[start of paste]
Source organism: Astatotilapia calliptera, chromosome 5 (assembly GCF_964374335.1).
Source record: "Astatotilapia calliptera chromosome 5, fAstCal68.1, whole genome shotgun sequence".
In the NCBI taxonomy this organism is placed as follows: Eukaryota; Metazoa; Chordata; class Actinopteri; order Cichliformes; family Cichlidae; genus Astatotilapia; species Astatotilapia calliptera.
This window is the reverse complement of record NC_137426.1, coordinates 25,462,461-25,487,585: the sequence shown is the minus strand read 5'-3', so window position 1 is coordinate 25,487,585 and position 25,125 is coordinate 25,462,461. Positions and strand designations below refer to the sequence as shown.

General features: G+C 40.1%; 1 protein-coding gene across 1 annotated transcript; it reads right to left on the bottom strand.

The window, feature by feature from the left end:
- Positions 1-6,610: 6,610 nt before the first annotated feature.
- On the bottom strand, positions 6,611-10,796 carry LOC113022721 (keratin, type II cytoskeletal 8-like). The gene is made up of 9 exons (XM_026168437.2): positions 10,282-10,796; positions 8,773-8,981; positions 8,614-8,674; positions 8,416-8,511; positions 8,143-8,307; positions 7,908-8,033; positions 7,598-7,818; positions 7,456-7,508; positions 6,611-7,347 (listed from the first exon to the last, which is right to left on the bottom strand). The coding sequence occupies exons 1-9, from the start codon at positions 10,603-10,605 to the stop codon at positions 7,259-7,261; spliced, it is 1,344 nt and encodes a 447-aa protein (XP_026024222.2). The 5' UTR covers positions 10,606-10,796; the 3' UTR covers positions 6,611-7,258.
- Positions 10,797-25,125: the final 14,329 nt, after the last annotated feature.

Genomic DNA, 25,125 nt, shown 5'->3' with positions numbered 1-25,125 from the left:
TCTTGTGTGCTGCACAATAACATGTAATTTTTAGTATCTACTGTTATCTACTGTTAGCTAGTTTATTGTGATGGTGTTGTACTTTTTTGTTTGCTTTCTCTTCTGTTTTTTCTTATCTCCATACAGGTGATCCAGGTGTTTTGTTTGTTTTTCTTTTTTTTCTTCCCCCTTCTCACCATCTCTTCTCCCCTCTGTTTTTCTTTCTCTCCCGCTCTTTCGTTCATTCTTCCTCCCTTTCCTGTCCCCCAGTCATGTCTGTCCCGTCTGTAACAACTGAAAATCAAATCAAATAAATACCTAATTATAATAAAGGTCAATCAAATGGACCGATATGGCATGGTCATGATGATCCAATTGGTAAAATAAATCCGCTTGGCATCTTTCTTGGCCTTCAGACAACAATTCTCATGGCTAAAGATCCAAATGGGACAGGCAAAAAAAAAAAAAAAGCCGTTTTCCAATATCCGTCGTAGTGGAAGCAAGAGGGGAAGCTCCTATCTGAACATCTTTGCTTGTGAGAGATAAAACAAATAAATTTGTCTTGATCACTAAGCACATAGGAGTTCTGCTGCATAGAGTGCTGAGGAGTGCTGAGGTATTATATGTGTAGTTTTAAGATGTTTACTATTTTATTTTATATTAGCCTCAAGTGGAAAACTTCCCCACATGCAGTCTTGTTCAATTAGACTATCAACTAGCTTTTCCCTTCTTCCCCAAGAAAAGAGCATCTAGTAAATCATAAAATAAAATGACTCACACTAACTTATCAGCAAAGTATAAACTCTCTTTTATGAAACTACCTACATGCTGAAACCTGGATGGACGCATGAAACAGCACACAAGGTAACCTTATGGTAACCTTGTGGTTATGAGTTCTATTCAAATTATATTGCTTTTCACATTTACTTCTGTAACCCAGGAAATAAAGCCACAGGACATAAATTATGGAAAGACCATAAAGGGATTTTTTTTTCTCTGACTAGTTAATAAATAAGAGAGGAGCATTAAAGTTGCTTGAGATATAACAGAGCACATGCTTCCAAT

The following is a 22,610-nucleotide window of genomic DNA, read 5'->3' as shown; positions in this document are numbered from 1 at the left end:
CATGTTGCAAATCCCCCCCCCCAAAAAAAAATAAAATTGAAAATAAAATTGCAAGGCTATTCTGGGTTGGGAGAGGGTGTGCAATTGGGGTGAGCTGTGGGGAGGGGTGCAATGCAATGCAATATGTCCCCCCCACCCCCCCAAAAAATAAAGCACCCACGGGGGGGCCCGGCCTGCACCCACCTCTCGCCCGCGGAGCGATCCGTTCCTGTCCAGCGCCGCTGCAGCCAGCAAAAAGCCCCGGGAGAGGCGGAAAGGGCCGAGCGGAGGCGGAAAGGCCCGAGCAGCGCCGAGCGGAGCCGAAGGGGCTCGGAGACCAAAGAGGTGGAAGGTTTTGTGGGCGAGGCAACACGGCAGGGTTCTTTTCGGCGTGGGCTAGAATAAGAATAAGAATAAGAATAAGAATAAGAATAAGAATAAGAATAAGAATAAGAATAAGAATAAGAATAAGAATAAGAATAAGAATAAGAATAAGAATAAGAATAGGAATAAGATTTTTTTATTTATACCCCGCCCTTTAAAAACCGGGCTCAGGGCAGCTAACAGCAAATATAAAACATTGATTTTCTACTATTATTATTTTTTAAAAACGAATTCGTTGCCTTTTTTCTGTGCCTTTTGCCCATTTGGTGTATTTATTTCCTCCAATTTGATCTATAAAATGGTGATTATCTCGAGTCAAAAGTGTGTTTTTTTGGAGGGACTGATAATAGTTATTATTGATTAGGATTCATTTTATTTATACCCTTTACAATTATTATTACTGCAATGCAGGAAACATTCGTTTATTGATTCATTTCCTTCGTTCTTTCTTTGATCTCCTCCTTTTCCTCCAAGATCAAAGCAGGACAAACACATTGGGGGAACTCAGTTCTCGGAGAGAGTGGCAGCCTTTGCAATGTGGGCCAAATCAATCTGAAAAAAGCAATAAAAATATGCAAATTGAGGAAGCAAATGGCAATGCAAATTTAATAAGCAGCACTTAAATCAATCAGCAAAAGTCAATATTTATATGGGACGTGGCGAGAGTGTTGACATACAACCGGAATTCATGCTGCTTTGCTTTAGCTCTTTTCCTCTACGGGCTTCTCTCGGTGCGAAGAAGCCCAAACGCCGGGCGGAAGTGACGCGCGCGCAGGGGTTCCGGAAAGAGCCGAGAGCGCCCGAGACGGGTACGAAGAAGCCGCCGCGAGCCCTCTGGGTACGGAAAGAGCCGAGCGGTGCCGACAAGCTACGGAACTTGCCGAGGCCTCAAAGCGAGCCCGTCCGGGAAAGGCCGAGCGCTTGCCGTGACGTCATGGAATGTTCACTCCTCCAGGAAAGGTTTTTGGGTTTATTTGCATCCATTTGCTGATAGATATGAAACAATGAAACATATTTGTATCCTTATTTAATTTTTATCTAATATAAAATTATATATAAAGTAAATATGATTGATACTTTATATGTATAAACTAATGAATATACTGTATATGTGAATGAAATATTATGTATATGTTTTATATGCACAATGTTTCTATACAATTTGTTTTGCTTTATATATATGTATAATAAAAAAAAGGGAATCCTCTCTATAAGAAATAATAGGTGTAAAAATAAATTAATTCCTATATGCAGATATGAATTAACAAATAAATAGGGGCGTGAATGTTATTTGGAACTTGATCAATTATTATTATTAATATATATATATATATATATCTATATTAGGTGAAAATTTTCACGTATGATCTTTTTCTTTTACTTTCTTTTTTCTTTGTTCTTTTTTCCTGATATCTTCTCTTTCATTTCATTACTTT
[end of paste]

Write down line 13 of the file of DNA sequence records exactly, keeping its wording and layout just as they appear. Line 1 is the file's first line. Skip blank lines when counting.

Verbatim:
CATGTTGCAAATCCCCCCCCCCAAAAAAAAATAAAATTGAAAATAAAATTGCAAGGCTATTCTGGGTTGGGAGAGGGTGTGCAATTGGGGTGAGCTGTGGGGAGGGGTGCAATGCAATGCAATATGTCCCCCCCACCCCCCCAAAAAATAAAGCACCCACGGGGGGGCCCGGCCTGCACCCACCTCTCGCCCGCGGAGCGATCCGTTCCTGTCCAGCGCCGCTGCAGCCAGCAAAAAGCCCCGGGAGAGGCGGAAAGGGCCGAGCGGAGGCGGAAAGGCCCGAGCAGCGCCGAGCGGAGCCGAAGGGGCTCGGAGACCAAAGAGGTGGAAGGTTTTGTGGGCGAGGCAACACGGCAGGGTTCTTTTCGGCGTGGGCTAGAATAAGAATAAGAATAAGAATAAGAATAAGAATAAGAATAAGAATAAGAATAAGAATAAGAATAAGAATAAGAATAAGAATAAGAATAAGAATAAGAATAAGAATAGGAATAAGATTTTTTTATTTATACCCCGCCCTTTAAAAACCGGGCTCAGGGCAGCTAACAGCAAATATAAAACATTGATTTTCTACTATTATTATTTTTTAAAAACGAATTCGTTGCCTTTTTTCTGTGCCTTTTGCCCATTTGGTGTATTTATTTCCTCCAATTTGATCTATAAAATGGTGATTATCTCGAGTCAAAAGTGTGTTTTTTTGGAGGGACTGATAATAGTTATTATTGATTAGGATTCATTTTATTTATACCCTTTACAATTATTATTACTGCAATGCAGGAAACATTCGTTTATTGATTCATTTCCTTCGTTCTTTCTTTGATCTCCTCCTTTTCCTCCAAGATCAAAGCAGGACAAACACATTGGGGGAACTCAGTTCTCGGAGAGAGTGGCAGCCTTTGCAATGTGGGCCAAATCAATCTGAAAAAAGCAATAAAAATATGCAAATTGAGGAAGCAAATGGCAATGCAAATTTAATAAGCAGCACTTAAATCAATCAGCAAAAGTCAATATTTATATGGGACGTGGCGAGAGTGTTGACATACAACCGGAATTCATGCTGCTTTGCTTTAGCTCTTTTCCTCTACGGGCTTCTCTCGGTGCGAAGAAGCCCAAACGCCGGGCGGAAGTGACGCGCGCGCAGGGGTTCCGGAAAGAGCCGAGAGCGCCCGAGACGGGTACGAAGAAGCCGCCGCGAGCCCTCTGGGTACGGAAAGAGCCGAGCGGTGCCGACAAGCTACGGAACTTGCCGAGGCCTCAAAGCGAGCCCGTCCGGGAAAGGCCGAGCGCTTGCCGTGACGTCATGGAATGTTCACTCCTCCAGGAAAGGTTTTTGGGTTTATTTGCATCCATTTGCTGATAGATATGAAACAATGAAACATATTTGTATCCTTATTTAATTTTTATCTAATATAAAATTATATATAAAGTAAATATGATTGATACTTTATATGTATAAACTAATGAATATACTGTATATGTGAATGAAATATTATGTATATGTTTTATATGCACAATGTTTCTATACAATTTGTTTTGCTTTATATATATGTATAATAAAAAAAAGGGAATCCTCTCTATAAGAAATAATAGGTGTAAAAATAAATTAATTCCTATATGCAGATATGAATTAACAAATAAATAGGGGCGTGAATGTTATTTGGAACTTGATCAATTATTATTATTAATATATATATATATATATATCTATATTAGGTGAAAATTTTCACGTATGATCTTTTTCTTTTACTTTCTTTTTTCTTTGTTCTTTTTTCCTGATATCTTCTCTTTCATTTCATTACTTT